OKLAHOMA CITY (AP) — The League of Women Voters of Oklahoma and two voters at high risk of contracting the coronavirus are suing the state to make it easier for residents to cast absentee ballots by mail.
The lawsuit filed Thursday with the Oklahoma Supreme Court seeks to allow voters to submit a signed statement under the penalty of perjury with their mail-in ballots, rather than requiring an affidavit signed by a notary public.
The plaintiffs include an emergency room nurse in Oklahoma City and a 68-year-old cancer survivor with asthma who wish to cast absentee ballots by mail, but say they don't want to risk leaving their homes unnecessarily and interacting with a notary public.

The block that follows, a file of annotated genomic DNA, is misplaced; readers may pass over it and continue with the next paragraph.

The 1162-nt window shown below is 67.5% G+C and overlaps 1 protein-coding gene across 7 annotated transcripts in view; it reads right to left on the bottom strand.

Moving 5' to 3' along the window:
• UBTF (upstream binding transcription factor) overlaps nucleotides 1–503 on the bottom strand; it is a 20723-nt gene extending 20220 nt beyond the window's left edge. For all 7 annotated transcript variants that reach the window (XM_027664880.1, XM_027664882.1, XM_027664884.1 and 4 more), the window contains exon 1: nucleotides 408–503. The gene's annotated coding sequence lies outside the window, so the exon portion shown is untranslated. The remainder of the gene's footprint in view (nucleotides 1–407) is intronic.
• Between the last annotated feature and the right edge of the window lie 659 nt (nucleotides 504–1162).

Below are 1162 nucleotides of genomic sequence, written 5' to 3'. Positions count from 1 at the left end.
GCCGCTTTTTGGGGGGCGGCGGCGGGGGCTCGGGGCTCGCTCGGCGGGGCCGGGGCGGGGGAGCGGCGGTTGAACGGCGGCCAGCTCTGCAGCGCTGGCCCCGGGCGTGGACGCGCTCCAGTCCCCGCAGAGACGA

Oklahoma Election Board Secretary Paul Ziriax said in a letter to the group earlier this week that removing the statutorily-mandated notarization requirement is beyond the scope of his authority and would leave Oklahoma without any way to verify whether absentee ballots are valid.
“Without a means of voter verification in place, election officials could not ascertain that the person to whom an absentee ballot was issued is the same person who voted the ballot and signed the affidavit," Ziriax wrote.
The Supreme Court has not yet set dates for response or oral arguments.